It is when he gets to Hamlet that Rosenbaum opens wide
the door to some authorship commentary, whether he knows it or not
(and, for the record, Rosenbaum is one of those who has nothing but
contempt for anti-Stratfordians). He quotes a passage from Stanley Wells (of portrait fame), asking whether we know if Hamlet slept with Ophelia, and whether knowing it matters:

But look at the different Hamlets one gets—the different
Shakespeares one gets—depending on how one understands the
relationships between Gertrude and Claudius, and Hamlet and Ophelia.
Was Shakespeare’s vision in his plays misogynist, one that saw women as
weak and unprincipled, subject to the whims of desire, abandoning
fidelity for the lure of a hottie or someone royally powerful?

He continues:

And why is it so difficult to find any certainty about these questions
in the text? Is the ambiguity part of a deliberate design in which
Shakespeare prompts us to ask these questions while deliberately
withholding the answers? The play, after all, begins with an
unanswerable question: “Who’s there?” Who indeed is out there in the
darkness of the universe that surrounds the battlements of Elsinore
castle? All the questions of the play can be seen as variations on that
initial question. Who are these women actually, who’s there beneath the
artifice and costume that Hamlet denounces in that misogynist attack on
Ophelia—and women in general—for using makeup and (my favorite sign
that Hamlet’s view of women is a bit deranged) giving nicknames to pets?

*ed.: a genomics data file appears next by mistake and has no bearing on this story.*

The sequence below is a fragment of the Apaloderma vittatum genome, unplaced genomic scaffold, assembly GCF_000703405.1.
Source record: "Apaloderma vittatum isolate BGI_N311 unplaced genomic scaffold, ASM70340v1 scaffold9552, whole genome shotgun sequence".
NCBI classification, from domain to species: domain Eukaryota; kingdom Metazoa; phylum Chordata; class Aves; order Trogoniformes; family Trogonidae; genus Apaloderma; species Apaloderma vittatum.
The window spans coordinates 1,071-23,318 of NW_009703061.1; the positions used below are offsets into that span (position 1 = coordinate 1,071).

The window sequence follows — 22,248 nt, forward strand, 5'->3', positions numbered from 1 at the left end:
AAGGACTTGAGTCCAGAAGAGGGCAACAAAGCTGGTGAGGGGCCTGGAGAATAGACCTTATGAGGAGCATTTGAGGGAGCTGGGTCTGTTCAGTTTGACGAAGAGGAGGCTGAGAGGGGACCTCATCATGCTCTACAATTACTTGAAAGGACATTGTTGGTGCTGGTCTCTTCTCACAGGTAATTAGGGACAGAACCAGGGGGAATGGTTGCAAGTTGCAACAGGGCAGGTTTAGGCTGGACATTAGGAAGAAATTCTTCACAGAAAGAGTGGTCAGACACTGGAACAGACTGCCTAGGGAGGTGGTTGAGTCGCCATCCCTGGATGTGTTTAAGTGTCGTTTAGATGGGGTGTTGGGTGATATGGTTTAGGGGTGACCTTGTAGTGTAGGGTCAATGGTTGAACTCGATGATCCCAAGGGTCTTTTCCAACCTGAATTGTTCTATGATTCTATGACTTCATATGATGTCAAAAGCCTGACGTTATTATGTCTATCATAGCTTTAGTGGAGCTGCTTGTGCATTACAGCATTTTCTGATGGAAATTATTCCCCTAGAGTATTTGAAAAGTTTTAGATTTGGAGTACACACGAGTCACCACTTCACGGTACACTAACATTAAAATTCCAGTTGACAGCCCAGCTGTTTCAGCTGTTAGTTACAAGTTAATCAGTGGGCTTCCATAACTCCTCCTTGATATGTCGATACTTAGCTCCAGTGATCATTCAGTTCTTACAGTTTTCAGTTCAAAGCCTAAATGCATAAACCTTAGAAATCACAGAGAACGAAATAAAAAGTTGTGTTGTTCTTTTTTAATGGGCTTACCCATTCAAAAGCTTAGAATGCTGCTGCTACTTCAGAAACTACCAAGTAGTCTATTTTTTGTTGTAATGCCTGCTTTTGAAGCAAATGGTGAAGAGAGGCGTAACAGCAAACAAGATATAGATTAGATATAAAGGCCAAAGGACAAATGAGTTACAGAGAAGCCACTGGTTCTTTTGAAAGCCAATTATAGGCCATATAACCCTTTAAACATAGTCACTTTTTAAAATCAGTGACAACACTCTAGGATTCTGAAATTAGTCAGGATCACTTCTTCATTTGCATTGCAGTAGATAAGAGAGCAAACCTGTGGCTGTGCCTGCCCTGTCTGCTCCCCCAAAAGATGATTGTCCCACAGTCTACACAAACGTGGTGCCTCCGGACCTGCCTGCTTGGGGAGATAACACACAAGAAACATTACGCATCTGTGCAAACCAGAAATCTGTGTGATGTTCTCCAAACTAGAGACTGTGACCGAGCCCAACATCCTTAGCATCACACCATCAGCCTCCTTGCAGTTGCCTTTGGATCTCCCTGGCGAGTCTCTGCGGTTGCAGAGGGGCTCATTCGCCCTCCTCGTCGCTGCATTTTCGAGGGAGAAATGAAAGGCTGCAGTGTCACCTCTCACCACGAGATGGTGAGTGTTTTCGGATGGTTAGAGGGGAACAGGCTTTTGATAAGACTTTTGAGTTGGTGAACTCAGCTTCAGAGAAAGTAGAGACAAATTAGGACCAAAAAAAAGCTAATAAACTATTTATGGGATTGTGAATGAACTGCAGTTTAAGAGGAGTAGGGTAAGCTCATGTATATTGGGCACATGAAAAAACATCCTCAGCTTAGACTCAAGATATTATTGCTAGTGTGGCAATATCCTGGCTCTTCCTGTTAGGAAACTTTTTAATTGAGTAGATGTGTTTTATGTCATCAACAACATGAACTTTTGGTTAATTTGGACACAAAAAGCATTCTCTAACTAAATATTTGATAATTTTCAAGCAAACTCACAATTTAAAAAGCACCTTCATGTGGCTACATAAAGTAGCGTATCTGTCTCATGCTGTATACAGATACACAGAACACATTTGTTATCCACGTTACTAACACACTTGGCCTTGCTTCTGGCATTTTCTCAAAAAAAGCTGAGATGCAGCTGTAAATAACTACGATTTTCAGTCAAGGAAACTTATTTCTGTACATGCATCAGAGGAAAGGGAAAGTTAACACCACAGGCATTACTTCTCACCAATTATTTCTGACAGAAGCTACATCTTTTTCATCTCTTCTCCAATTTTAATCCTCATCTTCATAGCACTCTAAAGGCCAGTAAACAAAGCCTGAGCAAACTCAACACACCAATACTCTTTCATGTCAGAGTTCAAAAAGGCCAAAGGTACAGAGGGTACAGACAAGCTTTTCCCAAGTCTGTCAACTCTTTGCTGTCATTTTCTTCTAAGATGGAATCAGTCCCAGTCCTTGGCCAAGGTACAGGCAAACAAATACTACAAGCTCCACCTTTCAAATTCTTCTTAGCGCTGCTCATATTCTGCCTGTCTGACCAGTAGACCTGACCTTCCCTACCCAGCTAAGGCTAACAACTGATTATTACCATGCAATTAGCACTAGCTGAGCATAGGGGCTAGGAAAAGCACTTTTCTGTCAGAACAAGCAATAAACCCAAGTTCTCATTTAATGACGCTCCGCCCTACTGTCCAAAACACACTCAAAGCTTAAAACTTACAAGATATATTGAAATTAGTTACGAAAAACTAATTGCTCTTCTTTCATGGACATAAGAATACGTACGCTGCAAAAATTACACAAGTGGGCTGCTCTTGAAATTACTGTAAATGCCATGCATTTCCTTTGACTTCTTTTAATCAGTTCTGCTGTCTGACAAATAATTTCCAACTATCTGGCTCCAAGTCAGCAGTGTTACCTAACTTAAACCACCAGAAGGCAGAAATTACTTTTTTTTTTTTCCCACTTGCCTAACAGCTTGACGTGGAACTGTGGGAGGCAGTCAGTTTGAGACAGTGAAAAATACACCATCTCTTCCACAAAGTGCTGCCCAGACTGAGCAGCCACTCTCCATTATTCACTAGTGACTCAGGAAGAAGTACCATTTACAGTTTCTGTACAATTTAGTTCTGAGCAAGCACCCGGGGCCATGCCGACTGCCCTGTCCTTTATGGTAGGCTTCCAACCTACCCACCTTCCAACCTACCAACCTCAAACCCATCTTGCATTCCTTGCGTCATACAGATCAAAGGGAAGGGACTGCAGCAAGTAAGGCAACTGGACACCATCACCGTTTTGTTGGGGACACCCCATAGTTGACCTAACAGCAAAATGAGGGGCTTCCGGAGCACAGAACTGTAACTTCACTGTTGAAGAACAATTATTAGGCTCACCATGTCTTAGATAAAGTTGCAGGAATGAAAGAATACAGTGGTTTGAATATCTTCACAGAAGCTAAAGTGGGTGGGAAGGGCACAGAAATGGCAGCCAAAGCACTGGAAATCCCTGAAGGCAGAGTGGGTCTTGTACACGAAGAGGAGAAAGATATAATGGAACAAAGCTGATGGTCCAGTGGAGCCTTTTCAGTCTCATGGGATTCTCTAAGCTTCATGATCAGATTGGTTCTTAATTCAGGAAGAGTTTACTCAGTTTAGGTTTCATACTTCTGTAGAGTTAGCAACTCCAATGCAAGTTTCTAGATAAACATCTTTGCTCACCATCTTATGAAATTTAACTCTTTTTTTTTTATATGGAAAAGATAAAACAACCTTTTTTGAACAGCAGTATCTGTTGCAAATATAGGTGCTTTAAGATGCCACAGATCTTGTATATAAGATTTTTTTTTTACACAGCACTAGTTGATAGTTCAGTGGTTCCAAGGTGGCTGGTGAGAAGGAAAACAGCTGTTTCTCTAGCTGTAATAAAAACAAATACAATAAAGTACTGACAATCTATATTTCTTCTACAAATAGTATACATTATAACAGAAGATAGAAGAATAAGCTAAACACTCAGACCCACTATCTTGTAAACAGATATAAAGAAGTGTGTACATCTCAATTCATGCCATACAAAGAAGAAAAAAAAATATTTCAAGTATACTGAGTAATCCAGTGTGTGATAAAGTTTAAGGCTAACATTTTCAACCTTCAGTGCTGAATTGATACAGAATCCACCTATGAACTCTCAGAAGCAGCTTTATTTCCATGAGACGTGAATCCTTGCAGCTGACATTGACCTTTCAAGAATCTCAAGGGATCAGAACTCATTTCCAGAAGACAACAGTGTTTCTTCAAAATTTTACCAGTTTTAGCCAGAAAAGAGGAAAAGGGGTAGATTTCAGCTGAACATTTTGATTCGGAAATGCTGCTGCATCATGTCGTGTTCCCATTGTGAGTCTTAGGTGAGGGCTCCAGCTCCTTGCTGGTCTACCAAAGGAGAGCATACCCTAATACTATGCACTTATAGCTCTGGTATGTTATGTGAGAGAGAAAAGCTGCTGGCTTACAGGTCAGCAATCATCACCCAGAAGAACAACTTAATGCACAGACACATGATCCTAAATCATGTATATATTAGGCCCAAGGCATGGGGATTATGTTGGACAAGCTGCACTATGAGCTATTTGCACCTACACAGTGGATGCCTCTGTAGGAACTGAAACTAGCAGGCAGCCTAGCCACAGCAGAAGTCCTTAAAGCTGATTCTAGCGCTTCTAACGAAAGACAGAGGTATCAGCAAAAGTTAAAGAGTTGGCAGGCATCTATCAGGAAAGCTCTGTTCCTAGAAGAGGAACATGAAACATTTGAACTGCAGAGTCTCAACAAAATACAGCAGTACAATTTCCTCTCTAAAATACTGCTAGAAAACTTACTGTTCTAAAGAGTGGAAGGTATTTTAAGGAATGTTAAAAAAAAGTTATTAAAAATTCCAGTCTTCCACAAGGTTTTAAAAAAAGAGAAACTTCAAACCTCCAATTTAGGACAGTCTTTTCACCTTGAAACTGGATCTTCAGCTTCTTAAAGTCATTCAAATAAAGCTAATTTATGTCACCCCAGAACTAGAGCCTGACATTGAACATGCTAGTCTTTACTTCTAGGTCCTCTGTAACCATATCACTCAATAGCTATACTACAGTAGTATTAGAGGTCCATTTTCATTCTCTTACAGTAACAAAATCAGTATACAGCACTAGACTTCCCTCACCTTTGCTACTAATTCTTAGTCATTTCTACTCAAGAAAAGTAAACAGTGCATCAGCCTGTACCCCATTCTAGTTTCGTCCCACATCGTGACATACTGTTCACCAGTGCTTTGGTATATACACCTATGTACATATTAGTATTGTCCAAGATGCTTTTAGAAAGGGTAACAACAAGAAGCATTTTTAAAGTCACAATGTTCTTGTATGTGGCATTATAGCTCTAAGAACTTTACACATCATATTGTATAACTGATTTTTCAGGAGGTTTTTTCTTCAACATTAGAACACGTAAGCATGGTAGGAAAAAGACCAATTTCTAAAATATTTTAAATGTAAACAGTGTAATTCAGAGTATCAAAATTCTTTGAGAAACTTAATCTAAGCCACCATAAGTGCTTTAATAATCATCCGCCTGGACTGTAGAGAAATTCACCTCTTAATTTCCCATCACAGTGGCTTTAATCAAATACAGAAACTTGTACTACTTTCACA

But how Hamlet judges the queen, his mother, and how we judge Hamlet’s
judgment of her (and women in general) may depend on how we answer
Stanley Wells’ question: Did Hamlet sleep with Ophelia? 

Then, finally, Rosenbaum manages both to make and to miss the point in one breath:

I think the important thing here is that—after centuries of
argument and pettifoggery—there is no “correct” answer to these
questions about who slept with whom and when.
And why is that? Because
Shakespeare either couldn’t make up his mind himself or—more likely—had
a preference for indeterminacy, for open-endedness (no pun, etc.), for
the possibility of both answers being true or at least intriguing, in
which the conclusion one comes to says more about the observer than
about the indeterminable “facts” of the case.

Now, what really interests me at this point is that Ron has hit on two arguments that I have been making for years whenever I discuss the authorship with anyone —namely, 1) that there is a correct answer out there somewhere to many of these Shakespeare questions (but you need the right author!), and 2) that in this instance of the Hamlet-Ophelia situation in Hamlet, that answer turns out to be exactly what Ron posits ….that Shakespeare couldn’t make up his mind —but for very good (and well documented) reasons,

I will continue this point in a few days, and I hope visitors here will return to see what I mean about a “correct” answer and how such unwitting Stratfordian diehards as Ron Rosenbaum continue to mislead so many readers with their own certainities.